In article <01bccc08$1b3082e0$5324450c at default> Kim Kristensen,
Kjeldskov2 at worldnet.att.net writes:
>I disagree. There must be some well founded theories on the minimum
>condition to describe something as having mental processes.
Isn't it first necessary to define what we mean by "mental process"? In
silicon, a single AND gate, consisting of two transistors is sufficient
to process a certain mode of information. Plenty of people think that
mental processes are just a whole lot of these kinds of decisions, all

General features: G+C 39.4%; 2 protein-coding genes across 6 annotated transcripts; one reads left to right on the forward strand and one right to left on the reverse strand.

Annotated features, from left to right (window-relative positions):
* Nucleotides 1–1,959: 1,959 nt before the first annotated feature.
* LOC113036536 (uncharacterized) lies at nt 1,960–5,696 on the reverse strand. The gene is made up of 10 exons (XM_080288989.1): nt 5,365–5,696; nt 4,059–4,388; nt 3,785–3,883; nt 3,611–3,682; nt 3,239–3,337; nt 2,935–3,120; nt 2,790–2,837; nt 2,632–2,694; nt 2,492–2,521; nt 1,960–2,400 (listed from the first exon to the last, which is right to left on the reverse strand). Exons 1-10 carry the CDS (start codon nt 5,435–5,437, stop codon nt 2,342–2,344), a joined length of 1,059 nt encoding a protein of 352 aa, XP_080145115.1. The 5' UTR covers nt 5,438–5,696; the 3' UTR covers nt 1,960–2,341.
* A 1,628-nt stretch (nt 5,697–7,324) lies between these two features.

arranged in a certain way and connected to the outside world by all or
none sensory signals.
Being a reductionist, I can go along with this view to great extent,
after acknowledging that we don't really know much about the arrangement
or components that make up our own brains. But, presumably we are after
something a little more complicated than this. What is the "minimum" sort
of processing that you mean when you refer to a "mental process"?